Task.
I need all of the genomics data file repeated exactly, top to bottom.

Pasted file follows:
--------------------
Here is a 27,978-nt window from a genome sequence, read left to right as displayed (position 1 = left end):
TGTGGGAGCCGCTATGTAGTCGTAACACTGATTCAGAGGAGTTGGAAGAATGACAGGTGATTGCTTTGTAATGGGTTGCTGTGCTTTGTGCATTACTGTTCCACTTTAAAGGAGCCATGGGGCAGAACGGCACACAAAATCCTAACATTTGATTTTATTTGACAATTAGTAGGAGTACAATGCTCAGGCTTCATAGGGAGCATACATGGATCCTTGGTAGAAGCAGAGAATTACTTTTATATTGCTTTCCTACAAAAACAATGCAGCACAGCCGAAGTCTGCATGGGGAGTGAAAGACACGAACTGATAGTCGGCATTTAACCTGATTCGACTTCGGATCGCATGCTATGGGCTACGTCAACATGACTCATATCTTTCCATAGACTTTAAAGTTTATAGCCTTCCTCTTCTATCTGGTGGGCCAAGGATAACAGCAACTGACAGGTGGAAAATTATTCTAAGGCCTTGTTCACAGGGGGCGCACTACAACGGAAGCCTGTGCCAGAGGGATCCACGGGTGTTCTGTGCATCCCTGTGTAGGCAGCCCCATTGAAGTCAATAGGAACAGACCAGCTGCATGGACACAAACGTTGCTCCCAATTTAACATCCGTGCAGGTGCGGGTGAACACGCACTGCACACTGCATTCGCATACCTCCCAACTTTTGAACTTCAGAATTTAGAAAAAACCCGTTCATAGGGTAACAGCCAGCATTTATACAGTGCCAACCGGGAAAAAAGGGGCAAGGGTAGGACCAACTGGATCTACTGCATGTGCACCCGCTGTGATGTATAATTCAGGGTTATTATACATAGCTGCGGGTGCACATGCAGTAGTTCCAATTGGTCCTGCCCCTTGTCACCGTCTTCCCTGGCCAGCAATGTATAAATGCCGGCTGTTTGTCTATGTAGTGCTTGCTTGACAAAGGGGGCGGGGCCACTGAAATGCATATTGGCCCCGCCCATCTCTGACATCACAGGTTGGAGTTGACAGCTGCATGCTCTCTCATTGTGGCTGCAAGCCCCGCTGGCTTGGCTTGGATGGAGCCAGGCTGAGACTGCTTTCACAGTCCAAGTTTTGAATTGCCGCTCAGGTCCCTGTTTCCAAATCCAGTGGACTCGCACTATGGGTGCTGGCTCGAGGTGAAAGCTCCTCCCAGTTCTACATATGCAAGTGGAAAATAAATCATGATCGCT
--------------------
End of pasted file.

Here is a 27,978-nt window from a genome sequence, read left to right as displayed (position 1 = left end):
TGTGGGAGCCGCTATGTAGTCGTAACACTGATTCAGAGGAGTTGGAAGAATGACAGGTGATTGCTTTGTAATGGGTTGCTGTGCTTTGTGCATTACTGTTCCACTTTAAAGGAGCCATGGGGCAGAACGGCACACAAAATCCTAACATTTGATTTTATTTGACAATTAGTAGGAGTACAATGCTCAGGCTTCATAGGGAGCATACATGGATCCTTGGTAGAAGCAGAGAATTACTTTTATATTGCTTTCCTACAAAAACAATGCAGCACAGCCGAAGTCTGCATGGGGAGTGAAAGACACGAACTGATAGTCGGCATTTAACCTGATTCGACTTCGGATCGCATGCTATGGGCTACGTCAACATGACTCATATCTTTCCATAGACTTTAAAGTTTATAGCCTTCCTCTTCTATCTGGTGGGCCAAGGATAACAGCAACTGACAGGTGGAAAATTATTCTAAGGCCTTGTTCACAGGGGGCGCACTACAACGGAAGCCTGTGCCAGAGGGATCCACGGGTGTTCTGTGCATCCCTGTGTAGGCAGCCCCATTGAAGTCAATAGGAACAGACCAGCTGCATGGACACAAACGTTGCTCCCAATTTAACATCCGTGCAGGTGCGGGTGAACACGCACTGCACACTGCATTCGCATACCTCCCAACTTTTGAACTTCAGAATTTAGAAAAAACCCGTTCATAGGGTAACAGCCAGCATTTATACAGTGCCAACCGGGAAAAAAGGGGCAAGGGTAGGACCAACTGGATCTACTGCATGTGCACCCGCTGTGATGTATAATTCAGGGTTATTATACATAGCTGCGGGTGCACATGCAGTAGTTCCAATTGGTCCTGCCCCTTGTCACCGTCTTCCCTGGCCAGCAATGTATAAATGCCGGCTGTTTGTCTATGTAGTGCTTGCTTGACAAAGGGGGCGGGGCCACTGAAATGCATATTGGCCCCGCCCATCTCTGACATCACAGGTTGGAGTTGACAGCTGCATGCTCTCTCATTGTGGCTGCAAGCCCCGCTGGCTTGGCTTGGATGGAGCCAGGCTGAGACTGCTTTCACAGTCCAAGTTTTGAATTGCCGCTCAGGTCCCTGTTTCCAAATCCAGTGGACTCGCACTATGGGTGCTGGCTCGAGGTGAAAGCTCCTCCCAGTTCTACATATGCAAGTGGAAAATAAATCATGATCGCT